Clients will next work with their own designer or a designer from the completion centre to decide on the details of the aircraft. At this point, a written interior specification is developed. This document becomes the foundation on which the interior of the aircraft is built.
The BJAC team verifies the drawings for the aircraft to ensure that they mirror the specification so that at the end of the completion process there are no anomalies in the documentation, which could cause a problem with the regulatory authorities and delay the delivery of the aircraft. Depending on a multitude of factors, the process can last several months.
Throughout the completion process, BJAC project managers track and verify the status of the work. These project managers provide regular reports to owners keeping them abreast of the work’s progress. Customer reports can be done weekly, bi-weekly or monthly depending on the specifics of the job. If something seems to have gone awry, they will first contact the customer.
“If something doesn’t look right, we usually get in touch with the owner and just ask if there has been a change in plans,” says Varin. “We will then report what is being done and work with the client to make sure the project is on the right track.” Varin points out that while their first loyalty is to the customer, they are certainly not there to fight with the OEMs. The goal is to facilitate the process so that all parties are satisfied at the end of the project.
Once the completion is finished, BJAC assists with the final acceptance and delivery. A final inspection of the aircraft on the ground and in flight is conducted to make certain it meets the customer’s specifications. Further tests are also performed to ascertain that all aircraft systems are integrated harmoniously. BJAC ensures all documentation and loose equipment are delivered as per the purchase agreement.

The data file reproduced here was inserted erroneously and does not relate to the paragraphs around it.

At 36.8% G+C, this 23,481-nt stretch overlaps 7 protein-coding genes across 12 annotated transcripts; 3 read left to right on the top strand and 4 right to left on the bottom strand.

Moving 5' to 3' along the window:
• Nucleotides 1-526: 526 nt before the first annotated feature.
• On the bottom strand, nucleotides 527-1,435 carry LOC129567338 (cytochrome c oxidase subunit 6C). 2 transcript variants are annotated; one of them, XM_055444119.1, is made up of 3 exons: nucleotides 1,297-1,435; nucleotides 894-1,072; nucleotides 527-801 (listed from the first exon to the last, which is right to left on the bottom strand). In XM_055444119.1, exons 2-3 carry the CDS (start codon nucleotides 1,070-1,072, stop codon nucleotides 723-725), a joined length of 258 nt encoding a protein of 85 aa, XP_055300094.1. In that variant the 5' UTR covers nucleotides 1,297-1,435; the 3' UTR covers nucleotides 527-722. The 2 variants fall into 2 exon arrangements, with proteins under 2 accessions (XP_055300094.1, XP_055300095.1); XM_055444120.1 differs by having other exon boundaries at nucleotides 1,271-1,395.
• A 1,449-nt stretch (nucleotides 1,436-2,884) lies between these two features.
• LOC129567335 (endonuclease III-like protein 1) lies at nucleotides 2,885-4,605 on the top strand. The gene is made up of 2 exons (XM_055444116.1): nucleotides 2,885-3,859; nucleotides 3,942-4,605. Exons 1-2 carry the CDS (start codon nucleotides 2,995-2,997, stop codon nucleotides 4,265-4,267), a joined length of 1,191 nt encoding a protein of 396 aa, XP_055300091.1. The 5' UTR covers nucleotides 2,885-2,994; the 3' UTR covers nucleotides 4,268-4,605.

Varin says that about 50 per cent of BJAC’s projects are green-to-completion jobs, but they are able to start working with clients either before or after the green stage. One of the services offered by BJAC is pre-purchase consulting. The company works with prospective buyers by examining their budgets and flying requirements. They can also provide assistance in identifying an aircraft broker.
BJAC will oversee the construction of an aircraft on behalf of a purchaser. Its team ascertains if the regulatory requirements are being met. Daily meetings are held with the OEM delivery team and daily reports are submitted to the customer outlining the progress made and what possible contentious issues were uncovered. Once all of the issues are addressed and resolved with the OEM, the aircraft is then moved into a completion centre for installation of the interior and integration of optional aircraft systems.
The company can also provide appraisal for pre-owned aircraft purchases. It performs pre-purchase inspections, which include a complete review to ensure all pertinent OEM service bulletins are installed and that the aircraft is current with the latest OEM modification status and regulatory requirements. It will undertake ground and flight test procedures, taking into account the OEM manuals and maintenance programs, and review the logbooks to determine if they are compliant with all requirements and that no major damage has occurred.
In addition to its completions management and pre-purchase services, BJAC has also partnered with Air Data to provide a bio-protection system for the Bombardier Global series aircraft, and with Goodrich to offer the BJAC PilotsEdge electronic flight bag for all business aircraft.
The bio-protection system, called The Jet Air BPS, destroys almost all bio-contaminants and 90-95 per cent of residual cabin ozone present in recirculated cabin air for improved protection of passengers and crew.
The PilotsEdge electronic flight bag is a Class 3 EFB platform built to commercial airline avionics standards. It has recently received Canadian and FAA certification and EASA/JAA certification is still pending.
BJAC has recently opened its new and expanded facilities on Cote de Liesse in Montreal, across the street from the Bombardier Training Facility. It also maintains offices in St. Louis, Mo. and Portsmouth, N.H. and will soon be opening a location in Dallas.